Residents are also the basis on which continuous hospital care is based. While the assistants usually do one or two shifts a month, the MIRs frequently reach six. And they are the ones who deal with most of the cases. The night of the obstetrics service at the University of Toledo is a good example of how they are organized. In command, the head of service and a deputy, the two doctors with the most responsibility on duty. On the next step, three MIR: a third-year, a second-year and another who is doing the rotation within the Family specialty. And for the most routine procedures, a shift with six midwives, three auxiliary nursing care technicians and an orderly, the only man on duty.
The residents attend to the emergencies that come in and only notify the assistants if something complicated arises. They follow a ladder. “You are evolving,” says Paula Gutiérrez, a third-year MIR (R3). “The emergencies of a small resident bring you a lot, but when time passes you get tired because it is always the same, it is the ABC. Most of the cases are not serious, but patients who do not want to wait for a gynecological check-up or pregnant women who live that time very intensely and when they notice anything they come ”, she relates.
That night, the first line guard is Andrea Curiel (R2). It’s almost two in the morning, and as they tell the story, her pager rings, which she carries because she is the “little resident.” She picks up the phone and her face doesn’t change. “Since she is calm, I am calm,” says her fellow guard. A pregnant woman’s monitor showed abnormal signs and a midwife alerted her. But it’s a false alarm.
“I am in the worst moment. Because emergencies don’t help me much anymore, but they don’t let me intervene in caesarean sections or complicated deliveries either, ”Curiel laments on returning to check the monitor. “Well, today you have done two curettages. A few months ago I was with the pager, but now I have gone through a phase of a lot of learning because I can help with caesarean sections, with the assistant supervising”, Gutiérrez replies.
In good guards, they say, they sleep for a couple of hours. In bad times, nothing. “If I have half an hour between when I ask for an analysis and the results come out, I do it because I know that they may be the only minutes I spend lying down,” says R3.
For the adjuncts, the guard is usually calmer. Some early mornings are hectic, but since they only let them know when something is complicated, there are even nights that they spend sleeping. “One in 10, at most,” Vanesa Aguilar qualifies. The two doctors organize themselves in shifts: one is notified if something happens from 12 to four in the morning and the other from four to eight. But often they have to call both of them.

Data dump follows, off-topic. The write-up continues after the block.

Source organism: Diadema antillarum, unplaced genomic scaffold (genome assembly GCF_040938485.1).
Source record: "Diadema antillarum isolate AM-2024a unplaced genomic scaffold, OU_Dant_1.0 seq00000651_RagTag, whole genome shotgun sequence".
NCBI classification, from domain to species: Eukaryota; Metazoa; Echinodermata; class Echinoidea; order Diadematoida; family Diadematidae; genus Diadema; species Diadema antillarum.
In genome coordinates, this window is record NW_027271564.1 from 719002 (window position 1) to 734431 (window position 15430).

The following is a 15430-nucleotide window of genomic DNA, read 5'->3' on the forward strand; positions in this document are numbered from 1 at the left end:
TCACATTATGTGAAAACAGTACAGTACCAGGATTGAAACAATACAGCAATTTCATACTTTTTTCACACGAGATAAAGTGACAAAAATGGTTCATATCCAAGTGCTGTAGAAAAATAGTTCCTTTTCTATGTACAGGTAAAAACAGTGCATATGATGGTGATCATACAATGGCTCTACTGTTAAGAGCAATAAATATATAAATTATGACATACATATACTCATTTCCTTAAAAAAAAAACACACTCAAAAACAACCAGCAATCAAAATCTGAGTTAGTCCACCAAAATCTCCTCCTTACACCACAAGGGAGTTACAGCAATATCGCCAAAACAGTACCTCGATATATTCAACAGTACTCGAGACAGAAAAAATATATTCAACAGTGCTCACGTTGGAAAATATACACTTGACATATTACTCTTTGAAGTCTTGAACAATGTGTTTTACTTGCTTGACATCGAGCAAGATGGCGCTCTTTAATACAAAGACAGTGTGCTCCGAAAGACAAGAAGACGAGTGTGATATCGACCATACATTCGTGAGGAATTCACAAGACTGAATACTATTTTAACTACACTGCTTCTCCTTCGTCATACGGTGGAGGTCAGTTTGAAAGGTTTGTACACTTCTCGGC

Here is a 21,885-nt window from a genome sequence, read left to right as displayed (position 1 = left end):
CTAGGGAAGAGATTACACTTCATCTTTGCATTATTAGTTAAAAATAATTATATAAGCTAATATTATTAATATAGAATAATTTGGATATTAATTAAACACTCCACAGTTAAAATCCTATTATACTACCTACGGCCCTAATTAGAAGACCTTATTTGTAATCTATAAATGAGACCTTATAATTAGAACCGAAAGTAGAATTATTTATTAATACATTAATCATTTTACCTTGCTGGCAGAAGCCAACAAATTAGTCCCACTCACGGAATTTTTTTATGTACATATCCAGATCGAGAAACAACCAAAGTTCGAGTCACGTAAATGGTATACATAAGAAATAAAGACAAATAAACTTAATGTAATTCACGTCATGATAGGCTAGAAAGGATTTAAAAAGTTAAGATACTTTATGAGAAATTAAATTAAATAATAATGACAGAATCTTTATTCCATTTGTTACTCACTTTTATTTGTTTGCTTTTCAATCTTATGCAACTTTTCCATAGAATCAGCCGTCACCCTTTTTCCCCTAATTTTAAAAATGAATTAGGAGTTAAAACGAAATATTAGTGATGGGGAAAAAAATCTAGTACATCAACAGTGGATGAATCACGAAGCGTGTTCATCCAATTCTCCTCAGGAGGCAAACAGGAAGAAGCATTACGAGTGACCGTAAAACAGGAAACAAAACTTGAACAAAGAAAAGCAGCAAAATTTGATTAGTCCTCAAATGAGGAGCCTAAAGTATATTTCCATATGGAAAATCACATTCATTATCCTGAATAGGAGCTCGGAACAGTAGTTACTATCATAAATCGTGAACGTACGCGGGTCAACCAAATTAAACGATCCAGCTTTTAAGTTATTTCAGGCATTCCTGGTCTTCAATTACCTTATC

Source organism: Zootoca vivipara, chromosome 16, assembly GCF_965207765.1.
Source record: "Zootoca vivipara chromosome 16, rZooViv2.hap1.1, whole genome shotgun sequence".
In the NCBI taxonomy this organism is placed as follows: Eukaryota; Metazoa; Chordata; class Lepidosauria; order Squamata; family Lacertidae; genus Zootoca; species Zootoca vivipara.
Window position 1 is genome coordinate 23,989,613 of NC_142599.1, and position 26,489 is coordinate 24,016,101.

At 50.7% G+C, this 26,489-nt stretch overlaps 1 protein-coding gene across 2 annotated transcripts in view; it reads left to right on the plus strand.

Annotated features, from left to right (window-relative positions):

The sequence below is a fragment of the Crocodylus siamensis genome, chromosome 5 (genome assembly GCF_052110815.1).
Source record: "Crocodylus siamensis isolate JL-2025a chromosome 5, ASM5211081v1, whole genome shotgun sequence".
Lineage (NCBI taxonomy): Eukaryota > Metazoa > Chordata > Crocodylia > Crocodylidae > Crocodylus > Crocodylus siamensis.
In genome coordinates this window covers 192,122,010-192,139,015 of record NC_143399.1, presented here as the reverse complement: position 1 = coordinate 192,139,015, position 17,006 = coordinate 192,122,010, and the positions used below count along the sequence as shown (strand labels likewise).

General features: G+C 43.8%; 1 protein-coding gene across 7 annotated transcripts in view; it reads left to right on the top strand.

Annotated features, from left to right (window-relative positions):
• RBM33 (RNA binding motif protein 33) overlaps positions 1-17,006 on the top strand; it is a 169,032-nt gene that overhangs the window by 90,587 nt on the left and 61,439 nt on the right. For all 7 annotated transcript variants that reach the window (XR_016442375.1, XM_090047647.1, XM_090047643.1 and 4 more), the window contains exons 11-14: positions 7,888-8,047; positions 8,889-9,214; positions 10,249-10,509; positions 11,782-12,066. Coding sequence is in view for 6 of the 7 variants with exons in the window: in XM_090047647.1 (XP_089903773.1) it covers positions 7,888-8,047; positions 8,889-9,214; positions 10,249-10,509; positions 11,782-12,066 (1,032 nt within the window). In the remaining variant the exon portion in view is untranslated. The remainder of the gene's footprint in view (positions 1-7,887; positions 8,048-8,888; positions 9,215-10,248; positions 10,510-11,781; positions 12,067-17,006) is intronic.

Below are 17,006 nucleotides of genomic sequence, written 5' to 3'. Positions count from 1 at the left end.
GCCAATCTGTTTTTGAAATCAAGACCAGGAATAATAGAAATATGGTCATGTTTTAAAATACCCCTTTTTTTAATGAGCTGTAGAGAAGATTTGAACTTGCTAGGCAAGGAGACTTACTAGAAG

If it weren’t for the presence of an editor and a photographer from EL PAÍS, surely Aguilar and Escudero would have been sleeping until approximately five in the morning. At 4:50 a.m., an orderly takes a woman in labor in a wheelchair. A few minutes later the cry of a newborn is heard. What looks like a quick and uneventful delivery has torn the mother’s anal sphincter.
While they are suturing it, another one enters with a breech baby. She is not in labor yet, so in principle she can wait a few hours for the cesarean section. But Rocío Escudero realizes that the umbilical cord is in the path of the baby’s exit. With her hand inside her vagina to hold it, she has to go to the operating room to have the baby delivered by caesarean section. And, at the same time, another mother, who had lost a child in an instrumental delivery a few years ago, shows worrying signs: the fetal heart rate is too low. The nightmare seems to repeat itself. Faced with this situation, it is best not to take risks, so the gynecologists proceed to another emergency caesarean section.
The service went from absolute calm to debauchery. They finished at 8.10. Aguilar had been awake since just over five in the morning the day before and Escudero for an hour later. They had a day ahead that the residents define as similar to “a hangover in which you come back from a party.” The youngest go to bed to sleep until lunchtime. The older ones no longer sleep a wink until night. “We have disrupted the dream,” they justify.
Are there alternatives to this model? Tomás Cobo, president of the Collegiate Medical Organization, sees a radical change as very complicated. “It is very difficult to establish 12-hour periods in some surgeries that can last longer than that,” he points out, although he qualifies that they are labor issues that the unions have to negotiate, if appropriate.
Fernando Hontangas, CSIF Health representative, believes that to begin with they should be voluntary in all cases. “The model that exists up to now endangers the safety of the patient and of the professionals themselves. Sometimes the workloads are unbearable and a system cannot be maintained based on the lack of conciliation of the health workers. But there is a reality: to have a decent salary, you often have to do guard duty ”, he assures.
Another model would involve hiring more professionals. And in a context in which Primary Care is in crisis due to a lack of doctors, it is unrealistic to think that hospitals are going to provide themselves with many more human resources. It is a debate in which not even the doctors themselves agree, so changing it does not seem like a priority for the administrations, they already have several holes open in the National Health System. Operations after 24 hours of work are here to stay for a while.